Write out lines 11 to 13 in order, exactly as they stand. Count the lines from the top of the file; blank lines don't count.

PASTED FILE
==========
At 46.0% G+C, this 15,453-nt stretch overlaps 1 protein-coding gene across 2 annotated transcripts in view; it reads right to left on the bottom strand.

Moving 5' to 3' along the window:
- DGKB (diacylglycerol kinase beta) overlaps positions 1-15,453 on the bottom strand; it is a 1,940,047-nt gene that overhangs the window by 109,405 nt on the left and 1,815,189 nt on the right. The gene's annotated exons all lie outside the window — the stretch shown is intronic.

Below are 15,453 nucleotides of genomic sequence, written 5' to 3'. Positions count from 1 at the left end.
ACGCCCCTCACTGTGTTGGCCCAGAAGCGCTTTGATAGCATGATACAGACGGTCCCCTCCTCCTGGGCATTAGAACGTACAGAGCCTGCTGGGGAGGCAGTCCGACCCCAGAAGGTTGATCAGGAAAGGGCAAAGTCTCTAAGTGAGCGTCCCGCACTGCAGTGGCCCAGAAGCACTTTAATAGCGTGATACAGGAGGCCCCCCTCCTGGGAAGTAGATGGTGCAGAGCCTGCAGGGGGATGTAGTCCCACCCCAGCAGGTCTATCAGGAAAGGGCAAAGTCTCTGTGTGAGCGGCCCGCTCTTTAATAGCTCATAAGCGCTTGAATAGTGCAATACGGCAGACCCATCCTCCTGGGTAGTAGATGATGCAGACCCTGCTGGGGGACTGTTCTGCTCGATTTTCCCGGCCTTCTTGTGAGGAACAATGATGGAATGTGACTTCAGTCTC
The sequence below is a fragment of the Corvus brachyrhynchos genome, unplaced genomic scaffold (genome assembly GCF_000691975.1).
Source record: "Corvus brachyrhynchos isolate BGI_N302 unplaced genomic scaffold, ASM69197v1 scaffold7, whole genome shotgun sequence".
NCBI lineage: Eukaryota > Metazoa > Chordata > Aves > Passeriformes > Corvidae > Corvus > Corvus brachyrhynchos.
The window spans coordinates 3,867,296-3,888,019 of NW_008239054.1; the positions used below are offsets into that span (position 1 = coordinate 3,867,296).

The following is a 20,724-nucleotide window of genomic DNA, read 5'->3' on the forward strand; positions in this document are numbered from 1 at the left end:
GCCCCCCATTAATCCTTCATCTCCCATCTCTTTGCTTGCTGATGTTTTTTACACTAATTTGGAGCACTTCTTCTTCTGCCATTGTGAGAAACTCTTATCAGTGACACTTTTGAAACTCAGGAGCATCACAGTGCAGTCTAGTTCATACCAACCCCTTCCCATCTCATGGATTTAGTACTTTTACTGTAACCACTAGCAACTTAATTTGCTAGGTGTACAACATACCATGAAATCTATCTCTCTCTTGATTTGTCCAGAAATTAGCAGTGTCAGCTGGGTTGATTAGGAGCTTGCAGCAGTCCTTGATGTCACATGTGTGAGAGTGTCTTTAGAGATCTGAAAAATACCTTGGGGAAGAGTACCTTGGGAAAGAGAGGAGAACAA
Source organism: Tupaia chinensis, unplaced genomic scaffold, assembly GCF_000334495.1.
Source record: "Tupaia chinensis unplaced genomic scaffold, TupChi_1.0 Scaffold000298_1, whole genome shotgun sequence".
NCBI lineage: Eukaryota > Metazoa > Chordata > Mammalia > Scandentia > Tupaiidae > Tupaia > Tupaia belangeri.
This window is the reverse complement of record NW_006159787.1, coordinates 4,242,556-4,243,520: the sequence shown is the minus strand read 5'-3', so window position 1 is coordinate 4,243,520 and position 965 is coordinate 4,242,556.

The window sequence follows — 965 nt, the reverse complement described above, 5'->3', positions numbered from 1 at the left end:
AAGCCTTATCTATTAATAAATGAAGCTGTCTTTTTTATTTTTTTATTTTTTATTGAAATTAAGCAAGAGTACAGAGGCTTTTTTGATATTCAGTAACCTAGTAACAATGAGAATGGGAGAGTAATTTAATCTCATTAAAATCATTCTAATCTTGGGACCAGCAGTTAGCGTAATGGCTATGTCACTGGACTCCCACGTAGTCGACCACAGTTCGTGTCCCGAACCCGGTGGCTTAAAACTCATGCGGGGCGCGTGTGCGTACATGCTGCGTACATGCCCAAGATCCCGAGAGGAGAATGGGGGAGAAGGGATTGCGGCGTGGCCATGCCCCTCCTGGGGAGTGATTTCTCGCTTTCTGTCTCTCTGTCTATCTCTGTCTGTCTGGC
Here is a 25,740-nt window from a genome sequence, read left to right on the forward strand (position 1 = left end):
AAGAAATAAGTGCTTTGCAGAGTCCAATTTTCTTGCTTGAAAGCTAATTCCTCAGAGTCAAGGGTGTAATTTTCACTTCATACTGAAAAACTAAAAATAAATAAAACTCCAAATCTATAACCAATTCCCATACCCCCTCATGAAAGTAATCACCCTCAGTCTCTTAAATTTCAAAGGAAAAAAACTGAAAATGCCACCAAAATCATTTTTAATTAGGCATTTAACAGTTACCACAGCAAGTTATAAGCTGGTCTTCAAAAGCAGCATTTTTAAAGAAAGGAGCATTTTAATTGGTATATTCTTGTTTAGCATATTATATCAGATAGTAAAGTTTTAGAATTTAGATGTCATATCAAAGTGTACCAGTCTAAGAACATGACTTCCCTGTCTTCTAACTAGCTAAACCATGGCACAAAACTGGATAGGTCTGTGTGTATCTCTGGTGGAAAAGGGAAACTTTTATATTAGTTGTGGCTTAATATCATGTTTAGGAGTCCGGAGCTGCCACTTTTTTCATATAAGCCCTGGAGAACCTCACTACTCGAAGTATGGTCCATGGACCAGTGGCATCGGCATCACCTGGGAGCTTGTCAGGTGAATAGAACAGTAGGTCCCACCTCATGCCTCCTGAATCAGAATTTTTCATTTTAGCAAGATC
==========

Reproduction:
GCCCCCCATTAATCCTTCATCTCCCATCTCTTTGCTTGCTGATGTTTTTTACACTAATTTGGAGCACTTCTTCTTCTGCCATTGTGAGAAACTCTTATCAGTGACACTTTTGAAACTCAGGAGCATCACAGTGCAGTCTAGTTCATACCAACCCCTTCCCATCTCATGGATTTAGTACTTTTACTGTAACCACTAGCAACTTAATTTGCTAGGTGTACAACATACCATGAAATCTATCTCTCTCTTGATTTGTCCAGAAATTAGCAGTGTCAGCTGGGTTGATTAGGAGCTTGCAGCAGTCCTTGATGTCACATGTGTGAGAGTGTCTTTAGAGATCTGAAAAATACCTTGGGGAAGAGTACCTTGGGAAAGAGAGGAGAACAA
Source organism: Tupaia chinensis, unplaced genomic scaffold, assembly GCF_000334495.1.
Source record: "Tupaia chinensis unplaced genomic scaffold, TupChi_1.0 Scaffold000298_1, whole genome shotgun sequence".